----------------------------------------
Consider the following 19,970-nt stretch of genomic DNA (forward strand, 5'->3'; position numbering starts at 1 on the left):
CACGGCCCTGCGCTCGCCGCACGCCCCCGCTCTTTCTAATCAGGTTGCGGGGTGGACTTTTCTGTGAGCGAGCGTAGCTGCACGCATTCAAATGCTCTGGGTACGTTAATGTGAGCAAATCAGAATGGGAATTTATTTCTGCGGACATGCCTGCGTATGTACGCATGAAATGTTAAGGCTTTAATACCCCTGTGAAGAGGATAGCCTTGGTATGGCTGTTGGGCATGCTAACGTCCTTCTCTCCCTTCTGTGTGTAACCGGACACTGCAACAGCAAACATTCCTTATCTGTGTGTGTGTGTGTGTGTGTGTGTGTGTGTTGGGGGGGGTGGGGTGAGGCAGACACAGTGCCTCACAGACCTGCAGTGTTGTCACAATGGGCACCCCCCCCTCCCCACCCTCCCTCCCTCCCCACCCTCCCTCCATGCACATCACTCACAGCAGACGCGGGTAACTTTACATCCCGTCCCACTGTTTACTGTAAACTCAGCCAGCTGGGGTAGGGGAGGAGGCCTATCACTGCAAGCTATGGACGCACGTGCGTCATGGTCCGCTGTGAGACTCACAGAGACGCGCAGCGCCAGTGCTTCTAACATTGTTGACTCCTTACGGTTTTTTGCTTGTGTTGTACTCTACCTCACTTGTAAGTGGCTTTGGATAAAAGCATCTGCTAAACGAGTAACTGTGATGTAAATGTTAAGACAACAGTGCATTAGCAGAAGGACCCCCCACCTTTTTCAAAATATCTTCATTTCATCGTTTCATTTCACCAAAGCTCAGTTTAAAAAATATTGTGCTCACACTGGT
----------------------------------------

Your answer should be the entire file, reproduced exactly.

Consider the following 19,970-nt stretch of genomic DNA (forward strand, 5'->3'; position numbering starts at 1 on the left):
CACGGCCCTGCGCTCGCCGCACGCCCCCGCTCTTTCTAATCAGGTTGCGGGGTGGACTTTTCTGTGAGCGAGCGTAGCTGCACGCATTCAAATGCTCTGGGTACGTTAATGTGAGCAAATCAGAATGGGAATTTATTTCTGCGGACATGCCTGCGTATGTACGCATGAAATGTTAAGGCTTTAATACCCCTGTGAAGAGGATAGCCTTGGTATGGCTGTTGGGCATGCTAACGTCCTTCTCTCCCTTCTGTGTGTAACCGGACACTGCAACAGCAAACATTCCTTATCTGTGTGTGTGTGTGTGTGTGTGTGTGTGTGTTGGGGGGGGTGGGGTGAGGCAGACACAGTGCCTCACAGACCTGCAGTGTTGTCACAATGGGCACCCCCCCCTCCCCACCCTCCCTCCCTCCCCACCCTCCCTCCATGCACATCACTCACAGCAGACGCGGGTAACTTTACATCCCGTCCCACTGTTTACTGTAAACTCAGCCAGCTGGGGTAGGGGAGGAGGCCTATCACTGCAAGCTATGGACGCACGTGCGTCATGGTCCGCTGTGAGACTCACAGAGACGCGCAGCGCCAGTGCTTCTAACATTGTTGACTCCTTACGGTTTTTTGCTTGTGTTGTACTCTACCTCACTTGTAAGTGGCTTTGGATAAAAGCATCTGCTAAACGAGTAACTGTGATGTAAATGTTAAGACAACAGTGCATTAGCAGAAGGACCCCCCACCTTTTTCAAAATATCTTCATTTCATCGTTTCATTTCACCAAAGCTCAGTTTAAAAAATATTGTGCTCACACTGGT